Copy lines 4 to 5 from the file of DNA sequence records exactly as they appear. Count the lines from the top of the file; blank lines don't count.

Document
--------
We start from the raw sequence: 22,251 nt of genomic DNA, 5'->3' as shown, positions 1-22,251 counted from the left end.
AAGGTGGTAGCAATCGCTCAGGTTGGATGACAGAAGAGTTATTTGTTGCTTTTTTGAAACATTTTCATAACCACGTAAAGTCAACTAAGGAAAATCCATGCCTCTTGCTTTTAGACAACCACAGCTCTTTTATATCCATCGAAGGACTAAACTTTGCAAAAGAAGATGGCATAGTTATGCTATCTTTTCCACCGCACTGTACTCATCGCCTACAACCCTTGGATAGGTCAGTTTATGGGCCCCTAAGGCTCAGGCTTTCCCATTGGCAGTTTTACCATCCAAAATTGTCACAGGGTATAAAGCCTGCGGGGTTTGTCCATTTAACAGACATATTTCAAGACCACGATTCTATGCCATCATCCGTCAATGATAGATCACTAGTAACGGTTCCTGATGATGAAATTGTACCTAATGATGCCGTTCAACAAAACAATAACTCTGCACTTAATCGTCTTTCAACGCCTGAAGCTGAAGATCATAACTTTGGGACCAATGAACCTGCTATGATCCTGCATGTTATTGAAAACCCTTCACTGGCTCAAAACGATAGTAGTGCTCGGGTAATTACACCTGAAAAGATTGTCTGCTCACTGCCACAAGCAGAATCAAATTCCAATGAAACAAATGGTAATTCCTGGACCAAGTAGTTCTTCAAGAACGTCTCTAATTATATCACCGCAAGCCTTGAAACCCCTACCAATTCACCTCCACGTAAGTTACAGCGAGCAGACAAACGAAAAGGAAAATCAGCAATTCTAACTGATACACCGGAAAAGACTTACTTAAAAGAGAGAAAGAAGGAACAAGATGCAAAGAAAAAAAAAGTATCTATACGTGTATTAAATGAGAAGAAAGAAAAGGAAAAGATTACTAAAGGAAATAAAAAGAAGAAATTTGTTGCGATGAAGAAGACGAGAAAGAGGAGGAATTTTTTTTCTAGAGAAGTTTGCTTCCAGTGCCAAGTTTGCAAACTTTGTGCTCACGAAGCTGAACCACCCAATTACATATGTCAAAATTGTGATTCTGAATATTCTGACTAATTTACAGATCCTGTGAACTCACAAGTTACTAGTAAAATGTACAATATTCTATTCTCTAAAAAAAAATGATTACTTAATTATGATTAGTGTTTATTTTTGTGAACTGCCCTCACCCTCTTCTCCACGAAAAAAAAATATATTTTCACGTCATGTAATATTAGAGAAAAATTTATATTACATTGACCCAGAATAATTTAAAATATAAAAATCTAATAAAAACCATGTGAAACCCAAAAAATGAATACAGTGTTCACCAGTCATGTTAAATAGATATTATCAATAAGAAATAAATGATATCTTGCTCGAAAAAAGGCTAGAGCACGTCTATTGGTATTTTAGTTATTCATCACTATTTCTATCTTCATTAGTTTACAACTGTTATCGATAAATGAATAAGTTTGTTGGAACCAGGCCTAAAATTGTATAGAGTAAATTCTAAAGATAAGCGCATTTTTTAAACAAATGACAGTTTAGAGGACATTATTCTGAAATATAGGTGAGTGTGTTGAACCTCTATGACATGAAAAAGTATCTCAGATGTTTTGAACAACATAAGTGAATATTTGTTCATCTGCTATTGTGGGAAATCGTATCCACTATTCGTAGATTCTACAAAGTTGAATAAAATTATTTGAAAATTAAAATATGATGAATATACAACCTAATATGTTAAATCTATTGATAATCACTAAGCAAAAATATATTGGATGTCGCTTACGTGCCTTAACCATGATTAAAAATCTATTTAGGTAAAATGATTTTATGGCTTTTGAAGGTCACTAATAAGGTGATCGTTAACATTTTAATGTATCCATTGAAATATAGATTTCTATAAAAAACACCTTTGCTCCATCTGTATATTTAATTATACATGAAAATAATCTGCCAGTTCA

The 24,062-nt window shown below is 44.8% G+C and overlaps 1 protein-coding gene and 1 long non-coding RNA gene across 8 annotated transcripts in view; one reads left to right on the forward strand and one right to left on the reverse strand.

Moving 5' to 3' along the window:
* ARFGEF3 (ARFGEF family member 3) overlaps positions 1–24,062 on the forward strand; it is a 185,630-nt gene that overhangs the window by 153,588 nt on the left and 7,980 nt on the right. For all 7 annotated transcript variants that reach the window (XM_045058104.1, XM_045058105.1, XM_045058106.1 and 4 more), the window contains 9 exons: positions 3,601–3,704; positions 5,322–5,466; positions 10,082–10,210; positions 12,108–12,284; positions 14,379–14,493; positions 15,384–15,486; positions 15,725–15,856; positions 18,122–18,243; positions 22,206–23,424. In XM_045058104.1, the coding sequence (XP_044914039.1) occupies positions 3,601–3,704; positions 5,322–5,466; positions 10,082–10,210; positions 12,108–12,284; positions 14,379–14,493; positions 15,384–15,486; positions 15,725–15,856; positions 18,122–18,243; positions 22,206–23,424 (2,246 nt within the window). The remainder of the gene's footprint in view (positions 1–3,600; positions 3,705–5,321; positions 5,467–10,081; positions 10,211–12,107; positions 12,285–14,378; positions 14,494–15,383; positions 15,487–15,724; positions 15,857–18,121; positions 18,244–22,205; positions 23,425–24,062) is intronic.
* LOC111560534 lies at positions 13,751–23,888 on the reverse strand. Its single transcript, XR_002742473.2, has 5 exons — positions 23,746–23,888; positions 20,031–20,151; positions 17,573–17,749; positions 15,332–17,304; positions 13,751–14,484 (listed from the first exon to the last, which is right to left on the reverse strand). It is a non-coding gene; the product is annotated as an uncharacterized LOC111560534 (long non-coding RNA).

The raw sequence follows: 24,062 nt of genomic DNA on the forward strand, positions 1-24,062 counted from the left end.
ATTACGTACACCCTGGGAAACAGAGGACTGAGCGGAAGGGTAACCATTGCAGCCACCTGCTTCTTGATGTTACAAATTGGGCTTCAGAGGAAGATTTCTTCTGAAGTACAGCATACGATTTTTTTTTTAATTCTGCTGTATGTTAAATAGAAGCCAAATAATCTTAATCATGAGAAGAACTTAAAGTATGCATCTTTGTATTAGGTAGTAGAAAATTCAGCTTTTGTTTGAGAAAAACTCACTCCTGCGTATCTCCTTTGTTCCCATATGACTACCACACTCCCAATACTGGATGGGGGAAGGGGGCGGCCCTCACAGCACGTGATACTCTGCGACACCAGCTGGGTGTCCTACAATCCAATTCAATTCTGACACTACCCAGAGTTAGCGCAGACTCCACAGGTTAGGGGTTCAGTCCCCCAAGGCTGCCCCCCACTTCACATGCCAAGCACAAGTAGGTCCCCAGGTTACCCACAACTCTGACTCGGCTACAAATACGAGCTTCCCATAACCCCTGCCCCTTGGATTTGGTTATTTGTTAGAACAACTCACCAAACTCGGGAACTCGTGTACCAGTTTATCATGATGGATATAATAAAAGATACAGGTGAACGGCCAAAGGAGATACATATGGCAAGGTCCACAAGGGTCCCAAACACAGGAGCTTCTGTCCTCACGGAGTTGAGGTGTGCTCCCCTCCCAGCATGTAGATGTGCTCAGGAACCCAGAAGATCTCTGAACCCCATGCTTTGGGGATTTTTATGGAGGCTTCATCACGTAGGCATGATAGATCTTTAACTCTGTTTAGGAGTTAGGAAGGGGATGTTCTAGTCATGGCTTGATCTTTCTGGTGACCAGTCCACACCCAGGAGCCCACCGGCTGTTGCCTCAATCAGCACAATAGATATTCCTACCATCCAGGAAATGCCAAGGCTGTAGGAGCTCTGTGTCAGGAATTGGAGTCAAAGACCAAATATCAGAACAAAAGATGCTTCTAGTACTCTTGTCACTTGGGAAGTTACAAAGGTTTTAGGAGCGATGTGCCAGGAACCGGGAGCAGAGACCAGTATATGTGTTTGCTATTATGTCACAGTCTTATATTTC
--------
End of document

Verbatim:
Moving 5' to 3' along the window:
* ARFGEF3 (ARFGEF family member 3) overlaps positions 1–24,062 on the forward strand; it is a 185,630-nt gene that overhangs the window by 153,588 nt on the left and 7,980 nt on the right. For all 7 annotated transcript variants that reach the window (XM_045058104.1, XM_045058105.1, XM_045058106.1 and 4 more), the window contains 9 exons: positions 3,601–3,704; positions 5,322–5,466; positions 10,082–10,210; positions 12,108–12,284; positions 14,379–14,493; positions 15,384–15,486; positions 15,725–15,856; positions 18,122–18,243; positions 22,206–23,424. In XM_045058104.1, the coding sequence (XP_044914039.1) occupies positions 3,601–3,704; positions 5,322–5,466; positions 10,082–10,210; positions 12,108–12,284; positions 14,379–14,493; positions 15,384–15,486; positions 15,725–15,856; positions 18,122–18,243; positions 22,206–23,424 (2,246 nt within the window). The remainder of the gene's footprint in view (positions 1–3,600; positions 3,705–5,321; positions 5,467–10,081; positions 10,211–12,107; positions 12,285–14,378; positions 14,494–15,383; positions 15,487–15,724; positions 15,857–18,121; positions 18,244–22,205; positions 23,425–24,062) is intronic.